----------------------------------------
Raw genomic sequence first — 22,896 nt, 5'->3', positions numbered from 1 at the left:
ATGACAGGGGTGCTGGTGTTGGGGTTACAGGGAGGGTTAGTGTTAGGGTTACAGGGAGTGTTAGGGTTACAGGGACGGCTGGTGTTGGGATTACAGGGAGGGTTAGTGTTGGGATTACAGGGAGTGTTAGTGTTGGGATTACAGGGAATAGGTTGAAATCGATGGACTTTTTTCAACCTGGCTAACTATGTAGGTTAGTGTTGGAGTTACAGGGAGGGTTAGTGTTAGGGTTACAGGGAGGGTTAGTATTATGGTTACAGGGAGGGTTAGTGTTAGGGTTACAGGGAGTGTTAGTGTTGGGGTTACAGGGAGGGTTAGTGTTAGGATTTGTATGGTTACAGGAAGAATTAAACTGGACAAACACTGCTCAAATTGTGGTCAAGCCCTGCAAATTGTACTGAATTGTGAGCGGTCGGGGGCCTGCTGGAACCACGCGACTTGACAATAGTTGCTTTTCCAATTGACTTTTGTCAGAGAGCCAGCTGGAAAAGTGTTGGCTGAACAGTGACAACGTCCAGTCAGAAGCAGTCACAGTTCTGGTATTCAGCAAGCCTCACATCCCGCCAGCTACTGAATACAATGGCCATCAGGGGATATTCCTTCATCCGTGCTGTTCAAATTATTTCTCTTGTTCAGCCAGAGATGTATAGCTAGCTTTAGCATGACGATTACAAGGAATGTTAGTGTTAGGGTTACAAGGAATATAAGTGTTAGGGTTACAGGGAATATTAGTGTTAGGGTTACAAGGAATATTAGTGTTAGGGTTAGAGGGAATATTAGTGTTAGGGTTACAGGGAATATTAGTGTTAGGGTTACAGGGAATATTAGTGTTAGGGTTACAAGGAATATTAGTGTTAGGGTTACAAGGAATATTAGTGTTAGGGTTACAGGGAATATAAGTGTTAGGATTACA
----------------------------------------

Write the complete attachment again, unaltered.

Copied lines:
Raw genomic sequence first — 22,896 nt, 5'->3', positions numbered from 1 at the left:
ATGACAGGGGTGCTGGTGTTGGGGTTACAGGGAGGGTTAGTGTTAGGGTTACAGGGAGTGTTAGGGTTACAGGGACGGCTGGTGTTGGGATTACAGGGAGGGTTAGTGTTGGGATTACAGGGAGTGTTAGTGTTGGGATTACAGGGAATAGGTTGAAATCGATGGACTTTTTTCAACCTGGCTAACTATGTAGGTTAGTGTTGGAGTTACAGGGAGGGTTAGTGTTAGGGTTACAGGGAGGGTTAGTATTATGGTTACAGGGAGGGTTAGTGTTAGGGTTACAGGGAGTGTTAGTGTTGGGGTTACAGGGAGGGTTAGTGTTAGGATTTGTATGGTTACAGGAAGAATTAAACTGGACAAACACTGCTCAAATTGTGGTCAAGCCCTGCAAATTGTACTGAATTGTGAGCGGTCGGGGGCCTGCTGGAACCACGCGACTTGACAATAGTTGCTTTTCCAATTGACTTTTGTCAGAGAGCCAGCTGGAAAAGTGTTGGCTGAACAGTGACAACGTCCAGTCAGAAGCAGTCACAGTTCTGGTATTCAGCAAGCCTCACATCCCGCCAGCTACTGAATACAATGGCCATCAGGGGATATTCCTTCATCCGTGCTGTTCAAATTATTTCTCTTGTTCAGCCAGAGATGTATAGCTAGCTTTAGCATGACGATTACAAGGAATGTTAGTGTTAGGGTTACAAGGAATATAAGTGTTAGGGTTACAGGGAATATTAGTGTTAGGGTTACAAGGAATATTAGTGTTAGGGTTAGAGGGAATATTAGTGTTAGGGTTACAGGGAATATTAGTGTTAGGGTTACAGGGAATATTAGTGTTAGGGTTACAAGGAATATTAGTGTTAGGGTTACAAGGAATATTAGTGTTAGGGTTACAGGGAATATAAGTGTTAGGATTACA